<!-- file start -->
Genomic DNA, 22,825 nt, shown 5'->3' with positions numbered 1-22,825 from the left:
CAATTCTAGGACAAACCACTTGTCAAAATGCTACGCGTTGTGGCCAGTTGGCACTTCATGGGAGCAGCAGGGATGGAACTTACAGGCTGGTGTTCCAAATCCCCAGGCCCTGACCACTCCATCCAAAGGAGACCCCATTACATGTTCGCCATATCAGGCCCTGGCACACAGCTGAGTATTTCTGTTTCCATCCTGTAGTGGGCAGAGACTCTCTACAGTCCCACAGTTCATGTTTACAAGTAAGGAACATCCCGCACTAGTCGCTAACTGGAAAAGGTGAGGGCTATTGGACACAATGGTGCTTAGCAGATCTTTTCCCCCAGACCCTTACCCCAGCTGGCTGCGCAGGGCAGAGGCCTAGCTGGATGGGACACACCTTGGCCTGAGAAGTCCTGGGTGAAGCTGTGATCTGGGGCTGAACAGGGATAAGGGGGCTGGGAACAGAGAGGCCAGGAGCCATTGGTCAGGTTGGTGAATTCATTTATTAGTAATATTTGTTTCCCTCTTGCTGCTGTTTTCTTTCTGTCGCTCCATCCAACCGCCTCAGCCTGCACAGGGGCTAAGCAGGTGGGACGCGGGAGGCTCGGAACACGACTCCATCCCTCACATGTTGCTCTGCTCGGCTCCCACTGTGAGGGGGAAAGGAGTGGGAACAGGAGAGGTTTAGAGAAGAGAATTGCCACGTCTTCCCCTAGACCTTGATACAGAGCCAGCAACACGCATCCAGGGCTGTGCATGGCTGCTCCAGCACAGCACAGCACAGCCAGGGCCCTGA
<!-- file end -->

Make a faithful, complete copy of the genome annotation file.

Genomic DNA, 22,825 nt, shown 5'->3' with positions numbered 1-22,825 from the left:
CAATTCTAGGACAAACCACTTGTCAAAATGCTACGCGTTGTGGCCAGTTGGCACTTCATGGGAGCAGCAGGGATGGAACTTACAGGCTGGTGTTCCAAATCCCCAGGCCCTGACCACTCCATCCAAAGGAGACCCCATTACATGTTCGCCATATCAGGCCCTGGCACACAGCTGAGTATTTCTGTTTCCATCCTGTAGTGGGCAGAGACTCTCTACAGTCCCACAGTTCATGTTTACAAGTAAGGAACATCCCGCACTAGTCGCTAACTGGAAAAGGTGAGGGCTATTGGACACAATGGTGCTTAGCAGATCTTTTCCCCCAGACCCTTACCCCAGCTGGCTGCGCAGGGCAGAGGCCTAGCTGGATGGGACACACCTTGGCCTGAGAAGTCCTGGGTGAAGCTGTGATCTGGGGCTGAACAGGGATAAGGGGGCTGGGAACAGAGAGGCCAGGAGCCATTGGTCAGGTTGGTGAATTCATTTATTAGTAATATTTGTTTCCCTCTTGCTGCTGTTTTCTTTCTGTCGCTCCATCCAACCGCCTCAGCCTGCACAGGGGCTAAGCAGGTGGGACGCGGGAGGCTCGGAACACGACTCCATCCCTCACATGTTGCTCTGCTCGGCTCCCACTGTGAGGGGGAAAGGAGTGGGAACAGGAGAGGTTTAGAGAAGAGAATTGCCACGTCTTCCCCTAGACCTTGATACAGAGCCAGCAACACGCATCCAGGGCTGTGCATGGCTGCTCCAGCACAGCACAGCACAGCCAGGGCCCTGA